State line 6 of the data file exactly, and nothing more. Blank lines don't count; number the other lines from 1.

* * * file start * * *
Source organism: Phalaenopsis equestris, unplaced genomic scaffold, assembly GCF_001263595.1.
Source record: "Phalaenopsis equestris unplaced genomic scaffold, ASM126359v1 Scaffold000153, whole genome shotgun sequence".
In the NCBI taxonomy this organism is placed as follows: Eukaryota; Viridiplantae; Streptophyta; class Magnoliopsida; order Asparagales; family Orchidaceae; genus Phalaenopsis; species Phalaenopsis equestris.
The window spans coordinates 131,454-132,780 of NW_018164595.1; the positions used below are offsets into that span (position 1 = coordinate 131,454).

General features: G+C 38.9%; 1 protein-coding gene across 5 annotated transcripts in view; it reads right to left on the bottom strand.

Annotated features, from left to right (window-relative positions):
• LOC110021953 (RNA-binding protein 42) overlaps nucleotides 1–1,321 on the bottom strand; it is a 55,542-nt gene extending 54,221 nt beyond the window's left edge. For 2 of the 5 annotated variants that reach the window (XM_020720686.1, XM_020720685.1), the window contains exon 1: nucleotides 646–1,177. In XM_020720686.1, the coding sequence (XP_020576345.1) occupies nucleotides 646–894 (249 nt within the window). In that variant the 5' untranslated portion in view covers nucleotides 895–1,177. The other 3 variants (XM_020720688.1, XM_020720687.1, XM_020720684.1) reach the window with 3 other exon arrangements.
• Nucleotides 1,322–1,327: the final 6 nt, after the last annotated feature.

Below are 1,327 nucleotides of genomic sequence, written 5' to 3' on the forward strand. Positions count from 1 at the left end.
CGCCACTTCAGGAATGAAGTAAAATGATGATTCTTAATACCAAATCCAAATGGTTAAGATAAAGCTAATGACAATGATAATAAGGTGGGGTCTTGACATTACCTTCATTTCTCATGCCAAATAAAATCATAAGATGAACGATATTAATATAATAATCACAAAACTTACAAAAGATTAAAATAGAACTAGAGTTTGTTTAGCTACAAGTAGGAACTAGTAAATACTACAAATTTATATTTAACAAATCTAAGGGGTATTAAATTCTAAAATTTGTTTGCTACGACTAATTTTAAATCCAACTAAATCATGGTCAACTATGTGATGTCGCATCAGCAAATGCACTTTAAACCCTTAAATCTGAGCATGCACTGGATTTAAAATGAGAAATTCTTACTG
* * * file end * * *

Annotated features, from left to right (window-relative positions):